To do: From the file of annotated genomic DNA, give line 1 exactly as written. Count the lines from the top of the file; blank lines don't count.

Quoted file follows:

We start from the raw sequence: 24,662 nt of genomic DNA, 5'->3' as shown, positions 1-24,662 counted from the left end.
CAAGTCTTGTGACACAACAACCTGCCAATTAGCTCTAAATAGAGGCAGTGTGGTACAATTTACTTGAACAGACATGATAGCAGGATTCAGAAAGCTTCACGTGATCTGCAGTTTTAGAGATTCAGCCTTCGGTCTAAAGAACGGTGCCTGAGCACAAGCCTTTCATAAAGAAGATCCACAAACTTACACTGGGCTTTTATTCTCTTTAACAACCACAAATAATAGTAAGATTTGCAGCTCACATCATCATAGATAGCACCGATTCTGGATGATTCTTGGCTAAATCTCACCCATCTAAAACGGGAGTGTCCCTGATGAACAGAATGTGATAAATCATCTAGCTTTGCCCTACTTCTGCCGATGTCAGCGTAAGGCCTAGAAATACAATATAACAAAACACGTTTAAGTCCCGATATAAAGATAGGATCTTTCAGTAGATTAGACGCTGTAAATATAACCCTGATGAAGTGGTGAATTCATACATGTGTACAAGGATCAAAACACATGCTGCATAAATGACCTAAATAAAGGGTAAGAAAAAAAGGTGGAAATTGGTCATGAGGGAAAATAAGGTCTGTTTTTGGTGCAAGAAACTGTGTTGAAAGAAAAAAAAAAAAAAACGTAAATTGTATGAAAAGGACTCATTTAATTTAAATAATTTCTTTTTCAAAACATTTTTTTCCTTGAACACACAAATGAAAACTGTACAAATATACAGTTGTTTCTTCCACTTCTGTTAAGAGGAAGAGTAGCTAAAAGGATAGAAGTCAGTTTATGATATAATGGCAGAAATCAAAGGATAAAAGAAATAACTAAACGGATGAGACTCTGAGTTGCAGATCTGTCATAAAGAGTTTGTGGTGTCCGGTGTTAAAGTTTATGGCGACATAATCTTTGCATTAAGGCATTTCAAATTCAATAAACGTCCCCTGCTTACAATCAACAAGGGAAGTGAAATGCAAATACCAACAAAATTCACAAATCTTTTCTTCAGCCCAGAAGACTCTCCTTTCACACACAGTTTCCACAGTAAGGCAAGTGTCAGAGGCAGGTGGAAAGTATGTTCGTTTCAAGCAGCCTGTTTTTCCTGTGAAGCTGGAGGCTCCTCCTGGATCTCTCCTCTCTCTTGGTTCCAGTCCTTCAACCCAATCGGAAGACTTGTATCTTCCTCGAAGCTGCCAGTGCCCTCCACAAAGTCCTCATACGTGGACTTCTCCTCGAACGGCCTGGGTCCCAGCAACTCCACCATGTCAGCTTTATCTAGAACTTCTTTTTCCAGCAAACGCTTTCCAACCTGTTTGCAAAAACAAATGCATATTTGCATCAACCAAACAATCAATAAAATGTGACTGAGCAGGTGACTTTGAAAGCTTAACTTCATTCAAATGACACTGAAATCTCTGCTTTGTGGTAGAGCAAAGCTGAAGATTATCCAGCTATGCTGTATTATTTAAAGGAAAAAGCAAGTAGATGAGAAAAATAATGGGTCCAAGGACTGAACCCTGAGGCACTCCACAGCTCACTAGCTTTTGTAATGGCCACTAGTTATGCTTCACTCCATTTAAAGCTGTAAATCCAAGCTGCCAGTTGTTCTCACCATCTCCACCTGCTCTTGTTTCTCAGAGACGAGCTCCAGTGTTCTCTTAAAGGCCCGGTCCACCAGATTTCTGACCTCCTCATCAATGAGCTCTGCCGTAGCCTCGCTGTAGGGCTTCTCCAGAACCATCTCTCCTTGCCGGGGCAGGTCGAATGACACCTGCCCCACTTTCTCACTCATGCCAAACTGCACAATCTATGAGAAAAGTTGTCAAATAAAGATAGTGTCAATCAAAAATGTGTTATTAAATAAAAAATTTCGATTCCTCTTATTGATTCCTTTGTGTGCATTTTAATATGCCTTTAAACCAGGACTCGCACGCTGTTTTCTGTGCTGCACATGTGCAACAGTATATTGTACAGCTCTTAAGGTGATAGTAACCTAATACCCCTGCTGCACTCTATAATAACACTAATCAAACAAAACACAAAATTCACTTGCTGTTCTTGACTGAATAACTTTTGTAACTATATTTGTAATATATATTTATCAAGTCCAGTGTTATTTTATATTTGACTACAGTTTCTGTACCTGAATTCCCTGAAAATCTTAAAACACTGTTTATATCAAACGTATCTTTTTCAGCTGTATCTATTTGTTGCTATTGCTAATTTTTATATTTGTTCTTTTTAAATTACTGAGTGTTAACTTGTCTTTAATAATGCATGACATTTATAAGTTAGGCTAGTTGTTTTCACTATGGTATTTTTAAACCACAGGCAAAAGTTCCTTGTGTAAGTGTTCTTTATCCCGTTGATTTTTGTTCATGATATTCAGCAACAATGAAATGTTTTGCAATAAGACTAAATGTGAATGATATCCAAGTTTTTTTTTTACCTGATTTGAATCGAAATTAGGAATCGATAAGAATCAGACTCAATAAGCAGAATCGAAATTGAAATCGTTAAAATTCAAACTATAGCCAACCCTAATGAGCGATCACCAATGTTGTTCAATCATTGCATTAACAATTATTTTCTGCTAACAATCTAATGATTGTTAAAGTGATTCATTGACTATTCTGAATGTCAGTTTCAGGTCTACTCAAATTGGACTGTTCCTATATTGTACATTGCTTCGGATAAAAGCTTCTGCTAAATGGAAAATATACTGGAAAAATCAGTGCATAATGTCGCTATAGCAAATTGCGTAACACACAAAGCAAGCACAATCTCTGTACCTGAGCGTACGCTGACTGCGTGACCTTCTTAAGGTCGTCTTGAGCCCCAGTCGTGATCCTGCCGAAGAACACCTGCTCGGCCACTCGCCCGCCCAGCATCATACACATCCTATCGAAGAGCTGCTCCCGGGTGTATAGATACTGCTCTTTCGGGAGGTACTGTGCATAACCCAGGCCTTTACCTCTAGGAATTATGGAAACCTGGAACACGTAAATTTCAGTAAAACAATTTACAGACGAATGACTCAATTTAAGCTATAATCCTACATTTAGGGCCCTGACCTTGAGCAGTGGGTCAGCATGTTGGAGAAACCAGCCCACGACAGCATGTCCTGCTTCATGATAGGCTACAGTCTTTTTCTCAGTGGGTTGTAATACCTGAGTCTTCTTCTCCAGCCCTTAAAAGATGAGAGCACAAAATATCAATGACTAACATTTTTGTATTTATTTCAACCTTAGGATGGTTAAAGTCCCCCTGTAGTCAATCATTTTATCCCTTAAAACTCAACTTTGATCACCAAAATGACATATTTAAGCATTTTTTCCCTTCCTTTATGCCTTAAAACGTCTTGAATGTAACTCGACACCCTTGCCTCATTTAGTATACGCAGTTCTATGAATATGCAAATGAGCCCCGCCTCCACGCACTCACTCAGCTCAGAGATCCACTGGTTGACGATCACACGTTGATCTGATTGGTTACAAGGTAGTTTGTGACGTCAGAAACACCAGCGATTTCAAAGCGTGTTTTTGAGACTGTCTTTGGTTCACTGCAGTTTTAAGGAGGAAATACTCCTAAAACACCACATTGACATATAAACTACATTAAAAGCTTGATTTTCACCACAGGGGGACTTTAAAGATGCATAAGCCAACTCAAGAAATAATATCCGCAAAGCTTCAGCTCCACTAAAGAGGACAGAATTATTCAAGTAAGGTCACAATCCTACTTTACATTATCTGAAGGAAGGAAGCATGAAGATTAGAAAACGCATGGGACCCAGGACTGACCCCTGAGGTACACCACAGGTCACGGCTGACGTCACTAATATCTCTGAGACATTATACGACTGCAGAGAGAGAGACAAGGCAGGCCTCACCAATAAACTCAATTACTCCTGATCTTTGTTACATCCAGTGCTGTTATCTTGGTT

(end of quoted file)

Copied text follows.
We start from the raw sequence: 24,662 nt of genomic DNA, 5'->3' as shown, positions 1-24,662 counted from the left end.